It’s well-known within the wind power industry that as much as 90% of a turbine can be recycled. Less fully understood is that to achieve the much-sought after “100% recycling” milestone, we still need to find a sustainable after-life solution for the blades.

Blades are, in fact, 100% recyclable. There are already mature technologies that use blades as feedstock in cement co-processing, for instance, and the ‘granulates’ of recovered fibreglass and other materials put through mechanical grinding can be used for a range of new products.

However, being fully recyclable in theory doesn’t really matter, if the blades are not recycled in practice. And it is clear that the lack of large-scale, cost efficient recycling value chains for blades – which are made of polymer-rich composite materials – remains a significant hurdle.

Presently, the wind power industry is witnessing unprecedented growth owing to rising demand for clean energy globally. With that, the number of decommissioned turbines and their blades is set to climb rapidly. Added to this are the ever-growing volume of blades from machines that were installed 20 years ago are now nearing the end of their operational life.

And all these junked blades represent only a fraction of the total composite waste stream – and alone do not present a strong enough business case for companies to invest in the equipment for recycling composites.

Cross-sectors partnerships are essential to solving this challenge. Working together, we can accelerate the transition to a circular economy for blades and other composite materials by finding answers to two central questions: how to make recycling infrastructure widely available and how to create a market for the processed ‘outputs’.

Recycling is not just a wind industry challenge: It’s a composites sector challenge. We need to encourage investment in recycling infrastructure that can handle waste from a variety of composite manufacturing industries, as well as the waste from blades.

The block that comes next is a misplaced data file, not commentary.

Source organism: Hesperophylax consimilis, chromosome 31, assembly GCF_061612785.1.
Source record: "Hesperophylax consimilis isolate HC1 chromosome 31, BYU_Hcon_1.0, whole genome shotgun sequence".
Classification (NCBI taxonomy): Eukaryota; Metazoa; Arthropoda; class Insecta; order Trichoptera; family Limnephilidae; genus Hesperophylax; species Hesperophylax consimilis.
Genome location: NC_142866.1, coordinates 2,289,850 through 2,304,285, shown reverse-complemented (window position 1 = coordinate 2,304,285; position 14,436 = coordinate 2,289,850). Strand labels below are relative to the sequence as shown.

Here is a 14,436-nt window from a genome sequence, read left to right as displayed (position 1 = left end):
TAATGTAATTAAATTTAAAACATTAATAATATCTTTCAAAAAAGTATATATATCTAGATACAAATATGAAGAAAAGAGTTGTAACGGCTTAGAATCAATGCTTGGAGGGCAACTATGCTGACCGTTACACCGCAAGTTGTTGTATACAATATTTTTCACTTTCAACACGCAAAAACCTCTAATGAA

Working together, we can accelerate the transition to a circular economy for blades by answering 'how to make recycling infrastructure available' and 'how to create a market for processed outputs’

To shoulder this collective responsibility, DecomBlades was launched in January to take blades to 100% recyclability. Partially funded by the Innovation Fund Denmark, this three-year project being chaired by GE-owned LM Wind Power includes key industrial players and research organisations aiming at developing the basis for commercially viable recycling value chains. The project focuses on the most promising technologies that can be upscaled to recycle the forecast volumes of decommissioned blades in the future and underpin the growth of recycling industries.

Building up recycling infrastructure is necessary, but that is only part of the solution to the composite waste recycling challenge. A market for the recycled composite materials needs to be established to attract investment. The wind industry needs to play an active role here, exploring and supporting the use of recycled composite materials into production of blades or new products.

Carbon neutral since 2018, LM Wind Power’s next step on it sustainability journey is to manage resources optimally throughout the entire blade life cycle, including finding sustainable solutions for end-of-life blades. However, waste occurs at other stages of the blade life cycle – in our supply chain and in our manufacturing – and to be truly sustainable we also need to find solutions for eliminating that waste.

The best way to address the waste of valuable resources is to prevent the waste before it occurs: by using less material in our production and recycled materials rather than virgin materials where possible. LM Wind Power is introducing recycled materials into blade designs already, for instance by using recycled PET (polyethylene terephthalate) as a core material in blades rather than balsa, and we need to continue to work with our supply chain to increase the use of recycled materials in blade materials.

For the waste that cannot be prevented, recycling must be chosen over landfill, regardless of whether this waste occurs during the manufacturing process or at the blade’s end-of-life. The cross-sector Zebra (Zero wastE Blade ReseArch) project, is pursuing that goal to develop 100% sustainable blades. To make this ambition a reality, the Zebra partners represent the full value chain: from development of materials, to blade manufacturing, wind turbine operation, and eventually recycling of waste from blade manufacturing and at its end-of-life.

It’s promising to see these new, strategic partnerships forming to accelerate the transition to a circular economy – and we still have a lot more to learn from each other. As a blade designer and manufacturer, we can influence the sustainability of our products during the design process, by designing with sustainability in mind. However, cross-sector partnerships are needed to establish recycling infrastructure and a market for recycled blade material.

In essence, achieving the target that counts – 100% recycling of blades in practice – will only be accomplished when there is a market for recycled composite materials supported by viable recycling value chains.

· John Korsgaard is head of Engineering Excellence at GE-owned LM Wind Power